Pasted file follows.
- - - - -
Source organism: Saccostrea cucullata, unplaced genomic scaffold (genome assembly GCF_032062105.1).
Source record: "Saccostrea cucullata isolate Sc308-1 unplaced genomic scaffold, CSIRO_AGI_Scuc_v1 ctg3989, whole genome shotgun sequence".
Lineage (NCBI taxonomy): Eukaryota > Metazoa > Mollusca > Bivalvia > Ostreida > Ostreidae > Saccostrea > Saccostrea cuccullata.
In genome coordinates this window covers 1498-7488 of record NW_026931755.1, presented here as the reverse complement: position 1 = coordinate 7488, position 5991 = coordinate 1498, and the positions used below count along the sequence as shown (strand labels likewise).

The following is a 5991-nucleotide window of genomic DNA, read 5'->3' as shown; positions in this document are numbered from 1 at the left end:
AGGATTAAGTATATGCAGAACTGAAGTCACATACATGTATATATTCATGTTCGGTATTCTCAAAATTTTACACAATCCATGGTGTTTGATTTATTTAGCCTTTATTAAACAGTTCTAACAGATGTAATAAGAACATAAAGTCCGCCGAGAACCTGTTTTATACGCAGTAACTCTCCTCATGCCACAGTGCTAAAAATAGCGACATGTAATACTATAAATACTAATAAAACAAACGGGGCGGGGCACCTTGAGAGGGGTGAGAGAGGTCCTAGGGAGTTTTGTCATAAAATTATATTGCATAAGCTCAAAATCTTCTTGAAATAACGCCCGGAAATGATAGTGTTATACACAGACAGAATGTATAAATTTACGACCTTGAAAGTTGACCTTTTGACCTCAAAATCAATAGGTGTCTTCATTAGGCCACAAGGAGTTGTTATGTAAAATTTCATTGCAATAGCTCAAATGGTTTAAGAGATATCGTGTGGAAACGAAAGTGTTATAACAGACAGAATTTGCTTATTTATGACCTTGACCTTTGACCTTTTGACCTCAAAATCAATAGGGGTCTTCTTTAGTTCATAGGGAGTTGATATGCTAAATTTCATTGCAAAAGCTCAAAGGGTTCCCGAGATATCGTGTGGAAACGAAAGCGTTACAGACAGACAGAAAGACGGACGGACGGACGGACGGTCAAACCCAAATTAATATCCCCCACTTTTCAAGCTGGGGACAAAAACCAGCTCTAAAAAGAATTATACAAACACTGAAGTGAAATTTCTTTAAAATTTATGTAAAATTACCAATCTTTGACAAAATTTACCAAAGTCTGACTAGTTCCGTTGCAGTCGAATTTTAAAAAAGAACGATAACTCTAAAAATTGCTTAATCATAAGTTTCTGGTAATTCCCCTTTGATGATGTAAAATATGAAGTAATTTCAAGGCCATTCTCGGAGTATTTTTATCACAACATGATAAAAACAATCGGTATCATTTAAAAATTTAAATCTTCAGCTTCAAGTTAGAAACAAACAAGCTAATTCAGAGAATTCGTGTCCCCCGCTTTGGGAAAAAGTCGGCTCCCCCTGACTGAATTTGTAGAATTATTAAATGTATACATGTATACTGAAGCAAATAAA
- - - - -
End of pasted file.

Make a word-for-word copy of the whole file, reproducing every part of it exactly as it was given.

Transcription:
Source organism: Saccostrea cucullata, unplaced genomic scaffold (genome assembly GCF_032062105.1).
Source record: "Saccostrea cucullata isolate Sc308-1 unplaced genomic scaffold, CSIRO_AGI_Scuc_v1 ctg3989, whole genome shotgun sequence".
Lineage (NCBI taxonomy): Eukaryota > Metazoa > Mollusca > Bivalvia > Ostreida > Ostreidae > Saccostrea > Saccostrea cuccullata.
In genome coordinates this window covers 1498-7488 of record NW_026931755.1, presented here as the reverse complement: position 1 = coordinate 7488, position 5991 = coordinate 1498, and the positions used below count along the sequence as shown (strand labels likewise).

The following is a 5991-nucleotide window of genomic DNA, read 5'->3' as shown; positions in this document are numbered from 1 at the left end:
AGGATTAAGTATATGCAGAACTGAAGTCACATACATGTATATATTCATGTTCGGTATTCTCAAAATTTTACACAATCCATGGTGTTTGATTTATTTAGCCTTTATTAAACAGTTCTAACAGATGTAATAAGAACATAAAGTCCGCCGAGAACCTGTTTTATACGCAGTAACTCTCCTCATGCCACAGTGCTAAAAATAGCGACATGTAATACTATAAATACTAATAAAACAAACGGGGCGGGGCACCTTGAGAGGGGTGAGAGAGGTCCTAGGGAGTTTTGTCATAAAATTATATTGCATAAGCTCAAAATCTTCTTGAAATAACGCCCGGAAATGATAGTGTTATACACAGACAGAATGTATAAATTTACGACCTTGAAAGTTGACCTTTTGACCTCAAAATCAATAGGTGTCTTCATTAGGCCACAAGGAGTTGTTATGTAAAATTTCATTGCAATAGCTCAAATGGTTTAAGAGATATCGTGTGGAAACGAAAGTGTTATAACAGACAGAATTTGCTTATTTATGACCTTGACCTTTGACCTTTTGACCTCAAAATCAATAGGGGTCTTCTTTAGTTCATAGGGAGTTGATATGCTAAATTTCATTGCAAAAGCTCAAAGGGTTCCCGAGATATCGTGTGGAAACGAAAGCGTTACAGACAGACAGAAAGACGGACGGACGGACGGACGGTCAAACCCAAATTAATATCCCCCACTTTTCAAGCTGGGGACAAAAACCAGCTCTAAAAAGAATTATACAAACACTGAAGTGAAATTTCTTTAAAATTTATGTAAAATTACCAATCTTTGACAAAATTTACCAAAGTCTGACTAGTTCCGTTGCAGTCGAATTTTAAAAAAGAACGATAACTCTAAAAATTGCTTAATCATAAGTTTCTGGTAATTCCCCTTTGATGATGTAAAATATGAAGTAATTTCAAGGCCATTCTCGGAGTATTTTTATCACAACATGATAAAAACAATCGGTATCATTTAAAAATTTAAATCTTCAGCTTCAAGTTAGAAACAAACAAGCTAATTCAGAGAATTCGTGTCCCCCGCTTTGGGAAAAAGTCGGCTCCCCCTGACTGAATTTGTAGAATTATTAAATGTATACATGTATACTGAAGCAAATAAA